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Catherine Lacey’s debut novel Nobody Is Ever Missing (Granta, £7.99) follows Elyria, a young woman who, fleeing her marriage and sorrows, hitchhikes across the wilds of New Zealand.

In modern life, where marriage and domesticity are optional, why do you think stories of female escapism resonate so much?
Unfortunately, we still live with old cultural stories about women and people of colour and I think the process of breaking down these stories is still very much underway. Marriage and domesticity are certainly more optional than they used to be, but “female escapism” wouldn’t be discussed as much if all life choices were equally respected. So maybe it’s resonating because we’re changing? I hope.

Wild and Eat Pray Love are two examples of this – both have had major Hollywood adaptations. Do you have cinematic ambitions for Nobody Is Ever Missing? And just for fun, who would you envisage playing Elyria?
It would be interesting to see an adaptation but I don’t think anything is happening yet. I’m pretty out of touch when it comes to actors but I would love to see it directed by a woman who had travelled alone for a while.

You touch on the dangers facing a woman travelling alone but Elyria’s journey is thrust forward by her unstable state of mind. Do you think for women part of the romanticism of embarking on this kind of journey is that they are locked out of them for fear of their own safety?

A lot of women carry around unconscious assumptions about what we can and cannot do, but almost all of it is bullshit fed to us by centuries of men who have been afraid of our power. Can a woman write a story about a woman that isn’t about the fact that she’s a woman? Can a story of a woman travelling alone actually be a story of a person travelling alone? I did not realise while I was writing that these would be the questions I’d have to keep considering, but they certainly are.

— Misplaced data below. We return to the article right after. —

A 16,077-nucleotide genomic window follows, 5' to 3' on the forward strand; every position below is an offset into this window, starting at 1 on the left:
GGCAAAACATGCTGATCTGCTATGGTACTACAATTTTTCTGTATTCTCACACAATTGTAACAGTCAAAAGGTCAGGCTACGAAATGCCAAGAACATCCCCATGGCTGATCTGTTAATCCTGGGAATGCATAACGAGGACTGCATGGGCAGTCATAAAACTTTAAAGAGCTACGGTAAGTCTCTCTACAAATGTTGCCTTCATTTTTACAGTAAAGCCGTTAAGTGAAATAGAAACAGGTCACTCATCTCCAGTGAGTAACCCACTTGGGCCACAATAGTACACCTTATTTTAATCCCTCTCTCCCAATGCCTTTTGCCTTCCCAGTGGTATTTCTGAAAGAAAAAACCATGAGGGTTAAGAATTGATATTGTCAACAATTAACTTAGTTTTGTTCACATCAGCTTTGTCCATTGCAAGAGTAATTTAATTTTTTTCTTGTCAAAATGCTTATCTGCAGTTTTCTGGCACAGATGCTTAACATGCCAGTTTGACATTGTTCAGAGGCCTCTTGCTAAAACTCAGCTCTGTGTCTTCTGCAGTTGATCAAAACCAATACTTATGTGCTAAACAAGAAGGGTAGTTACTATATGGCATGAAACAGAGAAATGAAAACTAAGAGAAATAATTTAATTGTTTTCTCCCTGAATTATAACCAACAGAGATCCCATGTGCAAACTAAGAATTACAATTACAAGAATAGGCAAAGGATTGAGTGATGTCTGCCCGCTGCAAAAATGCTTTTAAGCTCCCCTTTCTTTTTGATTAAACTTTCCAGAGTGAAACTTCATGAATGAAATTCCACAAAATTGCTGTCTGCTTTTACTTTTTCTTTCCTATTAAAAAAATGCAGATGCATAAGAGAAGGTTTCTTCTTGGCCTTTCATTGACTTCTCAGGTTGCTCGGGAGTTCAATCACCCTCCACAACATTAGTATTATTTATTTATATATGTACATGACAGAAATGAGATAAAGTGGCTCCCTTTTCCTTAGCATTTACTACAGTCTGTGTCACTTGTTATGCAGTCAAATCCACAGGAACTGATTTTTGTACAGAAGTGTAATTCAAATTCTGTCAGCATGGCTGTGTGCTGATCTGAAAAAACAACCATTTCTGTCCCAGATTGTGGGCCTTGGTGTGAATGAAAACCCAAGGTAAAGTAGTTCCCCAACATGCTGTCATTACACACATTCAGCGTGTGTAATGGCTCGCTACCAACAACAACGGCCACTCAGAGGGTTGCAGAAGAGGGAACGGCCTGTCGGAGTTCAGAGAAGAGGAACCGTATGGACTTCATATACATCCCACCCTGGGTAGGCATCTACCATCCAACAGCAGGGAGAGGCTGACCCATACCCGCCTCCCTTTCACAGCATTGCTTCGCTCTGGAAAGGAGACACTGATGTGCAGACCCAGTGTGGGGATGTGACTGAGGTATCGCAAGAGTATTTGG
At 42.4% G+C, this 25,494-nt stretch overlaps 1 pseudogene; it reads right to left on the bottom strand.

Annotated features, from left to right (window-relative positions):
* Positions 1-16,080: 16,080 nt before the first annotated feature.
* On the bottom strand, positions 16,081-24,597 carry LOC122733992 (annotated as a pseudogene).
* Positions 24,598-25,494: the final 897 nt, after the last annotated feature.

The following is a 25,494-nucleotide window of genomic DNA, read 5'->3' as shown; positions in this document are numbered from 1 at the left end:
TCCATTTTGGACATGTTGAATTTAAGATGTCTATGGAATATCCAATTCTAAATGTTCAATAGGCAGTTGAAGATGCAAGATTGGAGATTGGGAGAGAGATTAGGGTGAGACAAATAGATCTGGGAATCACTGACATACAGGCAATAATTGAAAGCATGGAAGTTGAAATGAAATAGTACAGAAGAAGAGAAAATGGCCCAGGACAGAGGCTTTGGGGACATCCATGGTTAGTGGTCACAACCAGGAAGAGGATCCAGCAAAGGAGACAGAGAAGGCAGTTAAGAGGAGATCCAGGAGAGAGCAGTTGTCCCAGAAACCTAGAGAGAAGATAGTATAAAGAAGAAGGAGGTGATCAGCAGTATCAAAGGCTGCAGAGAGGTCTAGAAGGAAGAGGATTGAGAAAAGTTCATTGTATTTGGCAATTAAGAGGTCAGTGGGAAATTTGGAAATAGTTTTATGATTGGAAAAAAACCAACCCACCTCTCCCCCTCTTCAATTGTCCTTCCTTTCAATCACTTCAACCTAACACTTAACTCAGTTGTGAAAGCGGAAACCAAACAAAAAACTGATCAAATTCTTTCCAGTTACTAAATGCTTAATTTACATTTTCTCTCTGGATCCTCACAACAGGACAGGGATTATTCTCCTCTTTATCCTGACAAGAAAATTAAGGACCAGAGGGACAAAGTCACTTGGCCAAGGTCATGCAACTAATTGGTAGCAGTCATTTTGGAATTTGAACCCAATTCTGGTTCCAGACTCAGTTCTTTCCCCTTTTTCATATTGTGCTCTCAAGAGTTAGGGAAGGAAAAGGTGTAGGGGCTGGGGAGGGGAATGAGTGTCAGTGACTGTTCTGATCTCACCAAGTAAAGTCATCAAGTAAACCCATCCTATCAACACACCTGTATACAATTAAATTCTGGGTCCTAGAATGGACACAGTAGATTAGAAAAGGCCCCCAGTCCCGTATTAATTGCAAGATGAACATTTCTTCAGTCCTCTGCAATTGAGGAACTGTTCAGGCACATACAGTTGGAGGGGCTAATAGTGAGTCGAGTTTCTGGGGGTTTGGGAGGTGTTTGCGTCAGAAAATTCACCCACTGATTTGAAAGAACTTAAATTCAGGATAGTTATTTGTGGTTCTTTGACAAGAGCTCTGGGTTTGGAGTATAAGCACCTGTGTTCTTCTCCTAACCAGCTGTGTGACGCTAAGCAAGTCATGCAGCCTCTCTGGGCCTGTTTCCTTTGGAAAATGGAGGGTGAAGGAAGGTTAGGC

“I wonder if the way in which we are monitored will make disappearance even more desirable.”

Did you do any research into missing people?
I didn’t do any research about missing people but I did at some point get very interested in people who survived falls from great heights. The world record holder is Vesna Vulovi?, a woman who fell 33,333 feet in a plane crash without a parachute in 1972 and survived.

Do you think that in many cases people don’t want to be found?
I imagine there have been people who have chosen to disappear. I wonder if the way in which we are monitored — willingly, through our technology and social networks, and unwillingly through surveillance of which we are not always aware — will make disappearance even more desirable.

Did the themes of grief and depression come from a personal place or did they require research?
I’m not sure you could research grief or depression. Depression, I knew, though I’m not sure I know anyone who doesn’t. Grief, weirdly, I had not experienced first hand when I wrote the book. A few months after I had completely finished writing the novel I lost my stepsister and I didn’t realise until then that I had written a book about grief. But nothing prepares you for it. You can’t research it. It just flattens you. There’s no negotiating with it. Trauma and depression aren’t usually like that. You can have a conversation with depression but grief doesn’t care, won’t listen.

The narrative is almost an internal monologue or stream of consciousness. What challenges did this style of writing throw up?
It took me a good year or so of writing in circles before I found her voice, but when I found it, the rhythm and force of it carried me away. When I was deepest in the work, spending five hours a day on it, the story really wore me out, but sometimes it was fun too, when I could get some distance and she felt like a character I could play.

Antonia Charlesworth

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